Could this be Michigan’s new major industry? Hopefully not. I don’t see anything wrong with Michigan being a leader in biofuel, but the old one trick pony economy is outdated (I thought we would have learned that in the coal mining days). While this advancement can be beneficial to the state, hopefully it will be in attracting more businesses to the area with innovative ideas and last but most important great people and great cultures.
Robert Kiyosaki, America’s favorite rich dad, says he’s often asked how to raise money by people, according to a recent article in Entrepreneur magazine. Time and time again he tells them they need to sell. According to the article, Kiyosaki deferred his dream of becoming an entrepreneur after coming out of the Marines for 4 years while pursing sales training at Xerox.
Kiyosaki realizes that many people hate the idea of sales. There are too many stereotypes to list that usually go along with sales people, and sadly most of them are not too flattering. For this reason many people avoid selling at all or convince themselves their jobs don’t require sales. Kiyosaki boldly interrupts by saying, “Entrepreneurs can’t afford this luxury.” He goes on to describe how his rich dad told him that there are 3 types of people entrepreneurs need to sell to: employees, customers, and investors. And there are three sources of income: employees, customers and investors. He wraps up the article by drilling in that selling is the most important skill of an entrepreneur.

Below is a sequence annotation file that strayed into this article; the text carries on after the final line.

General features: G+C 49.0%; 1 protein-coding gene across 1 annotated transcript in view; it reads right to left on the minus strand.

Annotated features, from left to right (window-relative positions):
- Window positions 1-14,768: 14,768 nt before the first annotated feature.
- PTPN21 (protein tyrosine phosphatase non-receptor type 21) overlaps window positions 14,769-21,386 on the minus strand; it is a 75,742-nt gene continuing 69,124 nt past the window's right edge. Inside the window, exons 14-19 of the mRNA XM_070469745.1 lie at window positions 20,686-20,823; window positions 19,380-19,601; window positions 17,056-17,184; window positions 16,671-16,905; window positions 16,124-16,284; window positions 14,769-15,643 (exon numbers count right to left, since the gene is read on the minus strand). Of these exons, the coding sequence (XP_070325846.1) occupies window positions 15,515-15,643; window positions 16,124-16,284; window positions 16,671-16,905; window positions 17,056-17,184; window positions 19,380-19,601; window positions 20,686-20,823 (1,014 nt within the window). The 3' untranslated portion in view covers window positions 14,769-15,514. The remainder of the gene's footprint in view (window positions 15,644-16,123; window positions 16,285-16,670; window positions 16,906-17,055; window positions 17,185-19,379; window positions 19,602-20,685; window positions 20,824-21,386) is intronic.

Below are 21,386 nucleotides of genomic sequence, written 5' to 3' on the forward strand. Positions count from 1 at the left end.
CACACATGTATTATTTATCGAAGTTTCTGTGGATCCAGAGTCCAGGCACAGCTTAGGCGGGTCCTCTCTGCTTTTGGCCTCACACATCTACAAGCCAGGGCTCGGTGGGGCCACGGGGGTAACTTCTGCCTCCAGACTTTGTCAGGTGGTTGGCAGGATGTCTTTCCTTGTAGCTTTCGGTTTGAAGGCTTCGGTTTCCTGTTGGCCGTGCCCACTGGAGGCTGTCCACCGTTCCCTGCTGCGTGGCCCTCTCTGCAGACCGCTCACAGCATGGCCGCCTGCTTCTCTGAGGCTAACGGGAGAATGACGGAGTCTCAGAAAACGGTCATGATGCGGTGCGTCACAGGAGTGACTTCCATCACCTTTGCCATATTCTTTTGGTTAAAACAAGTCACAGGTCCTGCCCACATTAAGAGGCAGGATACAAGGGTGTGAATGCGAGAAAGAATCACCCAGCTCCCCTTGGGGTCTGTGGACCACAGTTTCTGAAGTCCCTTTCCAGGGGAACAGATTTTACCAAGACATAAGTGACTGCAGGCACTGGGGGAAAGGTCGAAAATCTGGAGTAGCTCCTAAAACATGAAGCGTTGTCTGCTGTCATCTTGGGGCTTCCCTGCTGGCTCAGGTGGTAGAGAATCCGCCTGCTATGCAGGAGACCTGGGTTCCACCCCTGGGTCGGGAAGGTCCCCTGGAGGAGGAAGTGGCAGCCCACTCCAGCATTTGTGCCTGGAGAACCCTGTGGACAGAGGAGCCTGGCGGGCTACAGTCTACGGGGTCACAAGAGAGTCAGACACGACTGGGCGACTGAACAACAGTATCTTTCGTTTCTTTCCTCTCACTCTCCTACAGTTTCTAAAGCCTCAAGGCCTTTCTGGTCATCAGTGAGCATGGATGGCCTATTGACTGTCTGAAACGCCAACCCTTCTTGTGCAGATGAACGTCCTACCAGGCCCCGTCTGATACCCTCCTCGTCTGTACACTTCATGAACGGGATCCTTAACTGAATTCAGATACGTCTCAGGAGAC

Interestingly enough, I agree. This article in no way came as a shock to me. Maybe only possibly a shock that it even needed to be written at all. I strongly believe that the ability to sell and network are hands down the most important skills any entrepreneur can have. I’m open to argument, but unless you argue leadership I won’t even hear you. Leadership in my opinion is a close third, but only because if you can’t sell you won’t even have people to lead. And if you can’t network good luck finding good people skilled enough to be worth leading.